Mostly lip-service is paid to this cause when some mega-corruption scandal hits the headlines, but seldom any such case gets to a closure. These scandals disappear from the media and slip out of the public mind without a whimper. This has happened countless times and the cycle keeps repeating itself.
Whenever there is a growing public pressure to hold someone accountable, the accused and his supporters start pointing fingers at others. As a result the main issue is lost in a barrage of allegations and counter-allegations and political bickering.
So far the successive governments have failed to establish an effective mechanism to hold the corrupt accountable in a fair, just and swift manner. The accountability process is usually driven by vendetta and marred with political pressures and interference. No wonder anti-corruption organizations, including the National Accountability Bureau and the Federal Investigation Agency have either become a handmaiden of rulers for the victimization of political rivals or unable to do the job because the corrupt enjoy patronage and support from powerful quarters, including various lobbies within the government.
If the prosecution system is weak, corrupt, inefficient, unprofessional and subject to political interference, the judicial system also remains flawed. Over-burdened courts are perpetually short of judges. The legal system itself is skewed in favour of the rich and the powerful. Executive authorities and interest groups manage to manipulate it to punish the innocent and provide relief to the guilty. Despite all these flaws – which are an open secret – judicial reforms are nowhere on the agenda.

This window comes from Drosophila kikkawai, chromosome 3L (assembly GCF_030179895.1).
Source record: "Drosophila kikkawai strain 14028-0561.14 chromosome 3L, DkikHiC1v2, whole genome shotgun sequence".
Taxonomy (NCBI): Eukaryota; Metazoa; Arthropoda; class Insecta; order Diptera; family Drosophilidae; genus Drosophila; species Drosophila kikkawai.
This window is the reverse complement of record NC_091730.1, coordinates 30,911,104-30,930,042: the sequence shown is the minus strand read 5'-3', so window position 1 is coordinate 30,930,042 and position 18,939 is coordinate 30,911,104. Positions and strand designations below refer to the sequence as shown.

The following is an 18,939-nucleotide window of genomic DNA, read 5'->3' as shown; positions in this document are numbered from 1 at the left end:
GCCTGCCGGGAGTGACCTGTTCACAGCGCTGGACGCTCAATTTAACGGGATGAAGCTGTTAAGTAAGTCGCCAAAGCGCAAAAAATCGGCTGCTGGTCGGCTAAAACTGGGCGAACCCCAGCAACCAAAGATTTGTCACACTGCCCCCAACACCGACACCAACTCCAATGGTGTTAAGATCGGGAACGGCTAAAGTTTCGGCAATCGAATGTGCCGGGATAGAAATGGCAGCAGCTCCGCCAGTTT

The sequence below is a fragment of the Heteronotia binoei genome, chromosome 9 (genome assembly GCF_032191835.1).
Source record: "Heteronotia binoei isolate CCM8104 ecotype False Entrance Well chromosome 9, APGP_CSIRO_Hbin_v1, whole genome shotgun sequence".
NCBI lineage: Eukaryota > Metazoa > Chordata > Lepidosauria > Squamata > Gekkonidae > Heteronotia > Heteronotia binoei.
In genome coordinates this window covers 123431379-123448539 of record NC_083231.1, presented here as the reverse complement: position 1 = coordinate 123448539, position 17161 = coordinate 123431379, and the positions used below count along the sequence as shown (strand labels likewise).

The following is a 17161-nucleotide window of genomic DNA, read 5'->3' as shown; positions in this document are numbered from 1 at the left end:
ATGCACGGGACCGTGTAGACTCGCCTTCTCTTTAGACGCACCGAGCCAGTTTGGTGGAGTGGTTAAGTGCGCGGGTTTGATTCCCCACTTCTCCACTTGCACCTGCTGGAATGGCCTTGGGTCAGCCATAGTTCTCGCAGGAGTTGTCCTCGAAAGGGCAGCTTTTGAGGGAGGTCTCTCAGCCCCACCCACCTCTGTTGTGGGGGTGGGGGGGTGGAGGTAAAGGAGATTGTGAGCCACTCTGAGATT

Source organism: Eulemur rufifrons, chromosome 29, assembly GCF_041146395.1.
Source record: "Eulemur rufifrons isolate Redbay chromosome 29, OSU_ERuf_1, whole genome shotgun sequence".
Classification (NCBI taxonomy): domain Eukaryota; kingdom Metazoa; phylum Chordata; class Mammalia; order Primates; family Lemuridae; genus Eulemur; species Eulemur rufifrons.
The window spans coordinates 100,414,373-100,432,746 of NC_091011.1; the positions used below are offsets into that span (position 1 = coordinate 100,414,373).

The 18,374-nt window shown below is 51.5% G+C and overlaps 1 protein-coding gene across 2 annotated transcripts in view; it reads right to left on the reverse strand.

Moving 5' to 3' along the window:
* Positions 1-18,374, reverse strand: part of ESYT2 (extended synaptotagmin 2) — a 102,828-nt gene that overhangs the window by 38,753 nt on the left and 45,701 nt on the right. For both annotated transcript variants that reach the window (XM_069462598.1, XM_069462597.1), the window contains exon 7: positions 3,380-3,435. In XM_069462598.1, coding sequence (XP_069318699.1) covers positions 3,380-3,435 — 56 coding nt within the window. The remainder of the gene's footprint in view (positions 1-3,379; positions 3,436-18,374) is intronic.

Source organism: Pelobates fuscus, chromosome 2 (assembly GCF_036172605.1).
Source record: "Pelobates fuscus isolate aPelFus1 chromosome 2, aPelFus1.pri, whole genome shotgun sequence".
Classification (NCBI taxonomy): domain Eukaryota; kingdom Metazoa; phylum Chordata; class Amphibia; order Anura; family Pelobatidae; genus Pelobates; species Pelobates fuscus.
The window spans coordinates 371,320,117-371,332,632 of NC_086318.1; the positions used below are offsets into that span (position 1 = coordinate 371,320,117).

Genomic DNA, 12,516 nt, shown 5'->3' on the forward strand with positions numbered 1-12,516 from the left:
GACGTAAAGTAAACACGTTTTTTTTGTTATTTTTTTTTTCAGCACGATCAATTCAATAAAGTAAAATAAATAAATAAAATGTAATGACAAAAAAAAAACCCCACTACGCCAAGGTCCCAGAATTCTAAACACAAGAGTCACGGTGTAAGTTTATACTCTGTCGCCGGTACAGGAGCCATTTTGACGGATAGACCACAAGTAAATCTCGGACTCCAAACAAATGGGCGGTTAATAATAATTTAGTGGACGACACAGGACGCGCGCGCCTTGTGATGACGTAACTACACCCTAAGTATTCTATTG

Whenever there is a call for accountability, organized campaigns are launched by power players to tarnish the image of rivals, deflecting the pressure and diluting the issue. And in 99.9 percent cases, these attempts are successful. Like a villain of Shakespearean tragedy, the real villains of our society are seldom punished. The just exit from the stage amidst public uproar and manage to make a grand re-entry after a hibernation period.
In recent years, there has been a growing trend that when any past or serving government officials – whether elected or unelected – are being held accountable for corruption, various parties, interest groups, a section of the media start crying that it is only politicians who get targeted. They directly or indirectly try to imply that the personnel of the armed forces remain out of the ambit of accountability. And this they do, ignoring the fact that Pakistan Armed Forces have an internal mechanism of checks and balances and the military personnel, under the law, cannot be tried by the civilian courts.
World over, the accountability of soldiers and officers for violation of rules and regulations, any unbecoming behavior, or corruption is a serious affair with other security related implications and is being carried out within the institution.